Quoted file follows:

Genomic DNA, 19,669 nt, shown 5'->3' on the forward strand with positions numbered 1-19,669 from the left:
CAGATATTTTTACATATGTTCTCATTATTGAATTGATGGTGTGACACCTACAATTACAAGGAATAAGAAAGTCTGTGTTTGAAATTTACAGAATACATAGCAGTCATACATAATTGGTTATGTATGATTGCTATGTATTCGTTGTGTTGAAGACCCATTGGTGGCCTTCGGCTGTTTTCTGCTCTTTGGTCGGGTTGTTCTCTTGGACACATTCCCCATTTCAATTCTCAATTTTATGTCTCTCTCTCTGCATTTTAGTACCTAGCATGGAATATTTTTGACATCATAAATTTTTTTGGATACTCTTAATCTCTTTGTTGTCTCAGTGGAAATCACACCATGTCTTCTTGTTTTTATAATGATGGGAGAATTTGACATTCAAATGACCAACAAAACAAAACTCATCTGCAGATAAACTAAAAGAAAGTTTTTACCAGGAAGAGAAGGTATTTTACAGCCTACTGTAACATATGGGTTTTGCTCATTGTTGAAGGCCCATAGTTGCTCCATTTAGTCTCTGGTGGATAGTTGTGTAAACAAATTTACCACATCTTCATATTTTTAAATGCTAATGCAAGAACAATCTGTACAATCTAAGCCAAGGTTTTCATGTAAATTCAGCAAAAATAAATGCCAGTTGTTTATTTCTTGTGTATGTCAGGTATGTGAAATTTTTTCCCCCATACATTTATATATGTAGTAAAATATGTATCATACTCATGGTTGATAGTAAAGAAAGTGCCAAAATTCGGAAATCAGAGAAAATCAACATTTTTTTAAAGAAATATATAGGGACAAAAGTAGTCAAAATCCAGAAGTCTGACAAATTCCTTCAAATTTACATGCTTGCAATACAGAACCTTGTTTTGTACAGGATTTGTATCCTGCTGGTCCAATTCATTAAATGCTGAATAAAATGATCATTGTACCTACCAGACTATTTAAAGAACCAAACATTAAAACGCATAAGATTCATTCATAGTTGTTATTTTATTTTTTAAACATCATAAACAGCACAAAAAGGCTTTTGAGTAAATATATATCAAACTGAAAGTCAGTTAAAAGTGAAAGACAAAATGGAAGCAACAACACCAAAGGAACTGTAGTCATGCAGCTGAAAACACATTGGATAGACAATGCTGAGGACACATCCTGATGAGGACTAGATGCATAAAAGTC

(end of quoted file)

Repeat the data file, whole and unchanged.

Genomic DNA, 19,669 nt, shown 5'->3' on the forward strand with positions numbered 1-19,669 from the left:
CAGATATTTTTACATATGTTCTCATTATTGAATTGATGGTGTGACACCTACAATTACAAGGAATAAGAAAGTCTGTGTTTGAAATTTACAGAATACATAGCAGTCATACATAATTGGTTATGTATGATTGCTATGTATTCGTTGTGTTGAAGACCCATTGGTGGCCTTCGGCTGTTTTCTGCTCTTTGGTCGGGTTGTTCTCTTGGACACATTCCCCATTTCAATTCTCAATTTTATGTCTCTCTCTCTGCATTTTAGTACCTAGCATGGAATATTTTTGACATCATAAATTTTTTTGGATACTCTTAATCTCTTTGTTGTCTCAGTGGAAATCACACCATGTCTTCTTGTTTTTATAATGATGGGAGAATTTGACATTCAAATGACCAACAAAACAAAACTCATCTGCAGATAAACTAAAAGAAAGTTTTTACCAGGAAGAGAAGGTATTTTACAGCCTACTGTAACATATGGGTTTTGCTCATTGTTGAAGGCCCATAGTTGCTCCATTTAGTCTCTGGTGGATAGTTGTGTAAACAAATTTACCACATCTTCATATTTTTAAATGCTAATGCAAGAACAATCTGTACAATCTAAGCCAAGGTTTTCATGTAAATTCAGCAAAAATAAATGCCAGTTGTTTATTTCTTGTGTATGTCAGGTATGTGAAATTTTTTCCCCCATACATTTATATATGTAGTAAAATATGTATCATACTCATGGTTGATAGTAAAGAAAGTGCCAAAATTCGGAAATCAGAGAAAATCAACATTTTTTTAAAGAAATATATAGGGACAAAAGTAGTCAAAATCCAGAAGTCTGACAAATTCCTTCAAATTTACATGCTTGCAATACAGAACCTTGTTTTGTACAGGATTTGTATCCTGCTGGTCCAATTCATTAAATGCTGAATAAAATGATCATTGTACCTACCAGACTATTTAAAGAACCAAACATTAAAACGCATAAGATTCATTCATAGTTGTTATTTTATTTTTTAAACATCATAAACAGCACAAAAAGGCTTTTGAGTAAATATATATCAAACTGAAAGTCAGTTAAAAGTGAAAGACAAAATGGAAGCAACAACACCAAAGGAACTGTAGTCATGCAGCTGAAAACACATTGGATAGACAATGCTGAGGACACATCCTGATGAGGACTAGATGCATAAAAGTC